5. The bulk cargo container as claimed in claim 1, wherein said discharge assembly comprises a hopper integrally formed in said vessel.
6. The bulk cargo container as claimed in claim 5, further comprising a slide gate assembly mounted to said hopper for covering said opening.
7. The bulk cargo container as claimed in claim 5, further comprising an auger assembly mounted to said hopper for removing said bulk material discharged via said opening.
8. The bulk cargo container as claimed in claim 5, further comprising a conveyer assembly mounted to said hopper for removing said bulk material discharged via said opening.
9. The bulk cargo container as claimed in claim 5, wherein said hopper comprises a reinforcing frame surrounding said opening.
10. The bulk cargo container as claimed in claim 9, wherein said opening is ellipsoidal in shape and said reinforcing frame is rectangular in shape.
11. A bulk cargo container, comprising:
a vessel suitable for containing bulk material, said vessel being formed of fiber reinforced plastic material;
at least one discharge assembly formed in said vessel, said discharge assembly having an opening suitable for discharging said bulk material and comprising a hopper integrally formed in said vessel;
a reinforcing frame disposed in said hopper surrounding said opening, said reinforcing frame including a tension ring internally disposed in said fiber reinforced plastic material for distributing tensile loads in said fiber reinforced plastic material;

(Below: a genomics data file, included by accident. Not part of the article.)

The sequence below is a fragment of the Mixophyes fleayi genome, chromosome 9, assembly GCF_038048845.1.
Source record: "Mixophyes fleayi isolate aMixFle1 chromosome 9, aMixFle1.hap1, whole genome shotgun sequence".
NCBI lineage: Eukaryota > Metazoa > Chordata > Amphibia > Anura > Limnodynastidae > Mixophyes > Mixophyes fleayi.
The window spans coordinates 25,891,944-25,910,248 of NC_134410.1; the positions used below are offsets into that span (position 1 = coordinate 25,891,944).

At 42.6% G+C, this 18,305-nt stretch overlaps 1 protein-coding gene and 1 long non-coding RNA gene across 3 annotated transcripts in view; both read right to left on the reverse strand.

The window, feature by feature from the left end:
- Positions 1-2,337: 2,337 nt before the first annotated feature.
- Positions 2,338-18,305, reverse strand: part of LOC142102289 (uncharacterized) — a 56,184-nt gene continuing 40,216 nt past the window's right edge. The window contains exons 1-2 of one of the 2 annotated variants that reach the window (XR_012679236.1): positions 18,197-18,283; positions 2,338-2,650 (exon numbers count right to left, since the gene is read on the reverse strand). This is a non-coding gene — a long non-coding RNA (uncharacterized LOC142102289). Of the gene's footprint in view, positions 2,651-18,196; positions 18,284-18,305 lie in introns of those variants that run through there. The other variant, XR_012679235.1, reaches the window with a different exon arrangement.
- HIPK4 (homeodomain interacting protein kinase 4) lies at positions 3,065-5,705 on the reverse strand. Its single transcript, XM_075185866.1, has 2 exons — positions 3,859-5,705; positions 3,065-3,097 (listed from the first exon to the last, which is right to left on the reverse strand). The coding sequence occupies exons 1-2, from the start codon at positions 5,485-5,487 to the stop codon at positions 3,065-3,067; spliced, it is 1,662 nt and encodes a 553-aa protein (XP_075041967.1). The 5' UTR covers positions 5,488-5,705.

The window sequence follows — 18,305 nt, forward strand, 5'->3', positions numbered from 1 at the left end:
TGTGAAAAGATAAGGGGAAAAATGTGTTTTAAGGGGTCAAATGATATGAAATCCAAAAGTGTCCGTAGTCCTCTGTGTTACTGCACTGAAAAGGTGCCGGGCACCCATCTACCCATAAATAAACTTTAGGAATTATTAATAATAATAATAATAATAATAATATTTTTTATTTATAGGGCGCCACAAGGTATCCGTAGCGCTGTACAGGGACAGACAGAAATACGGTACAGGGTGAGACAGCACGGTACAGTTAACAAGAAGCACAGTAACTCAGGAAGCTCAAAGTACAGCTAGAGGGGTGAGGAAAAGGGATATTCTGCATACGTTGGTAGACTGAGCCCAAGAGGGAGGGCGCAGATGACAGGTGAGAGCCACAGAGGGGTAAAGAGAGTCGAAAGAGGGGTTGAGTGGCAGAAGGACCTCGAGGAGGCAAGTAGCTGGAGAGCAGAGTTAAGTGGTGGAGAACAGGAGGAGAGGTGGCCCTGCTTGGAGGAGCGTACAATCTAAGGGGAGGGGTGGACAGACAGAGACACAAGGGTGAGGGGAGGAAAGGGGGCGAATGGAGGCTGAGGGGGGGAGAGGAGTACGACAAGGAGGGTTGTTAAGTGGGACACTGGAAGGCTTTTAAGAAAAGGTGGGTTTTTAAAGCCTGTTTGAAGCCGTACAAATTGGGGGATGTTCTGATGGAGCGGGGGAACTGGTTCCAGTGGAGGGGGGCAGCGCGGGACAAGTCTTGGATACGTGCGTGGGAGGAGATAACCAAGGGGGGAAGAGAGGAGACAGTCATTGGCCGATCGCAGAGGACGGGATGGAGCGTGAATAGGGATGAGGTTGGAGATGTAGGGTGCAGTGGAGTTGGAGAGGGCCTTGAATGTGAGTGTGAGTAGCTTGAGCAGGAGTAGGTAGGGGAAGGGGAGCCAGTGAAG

a support member formed in said vessel for supporting said vessel and bulk material contained therein;
a frame assembly including a generally horizontally disposed support member attachment engaged by said support member;
a clamping member placed over said engaged support member and support member attachment such that said support member is disposed between said support member attachment and said clamping member; and
a fastener for securing said clamping member, support member, and support member attachment together;
wherein said vessel is supported from said support member attachment via said support member so that the weight of said bulk material is carried in tension by said fiber reinforced plastic material; and
wherein said support member, said clamping member, and said fastener cooperate to uniformly distribute tensile loads in said fiber reinforced plastic material to said support member attachment.
12. A bulk cargo container, comprising:
a vessel suitable for containing bulk material, said vessel being formed of fiber reinforced plastic material;
at least one discharge assembly formed in said vessel, said discharge assembly having an opening suitable for discharging said bulk material and comprising a hopper integrally formed in said vessel;
a reinforcing frame disposed in said hopper surrounding said opening, said reinforcing frame including a core imbedded in said fiber reinforced plastic material, each side of said core having a generally triangular cross-section for transitioning said fiber reinforced plastic material from said ellipsoidal shape of said opening to said rectangular shape of said reinforcing frame; and a support imbedded in said reinforced plastic material, adjacent to said core;
a support member formed in said vessel for supporting said vessel and bulk material contained therein;
a frame assembly including a generally horizontally disposed support member attachment engaged by said support member;
a clamping member placed over said engaged support member and support member attachment such that said support member is disposed between said support member attachment and said clamping member; and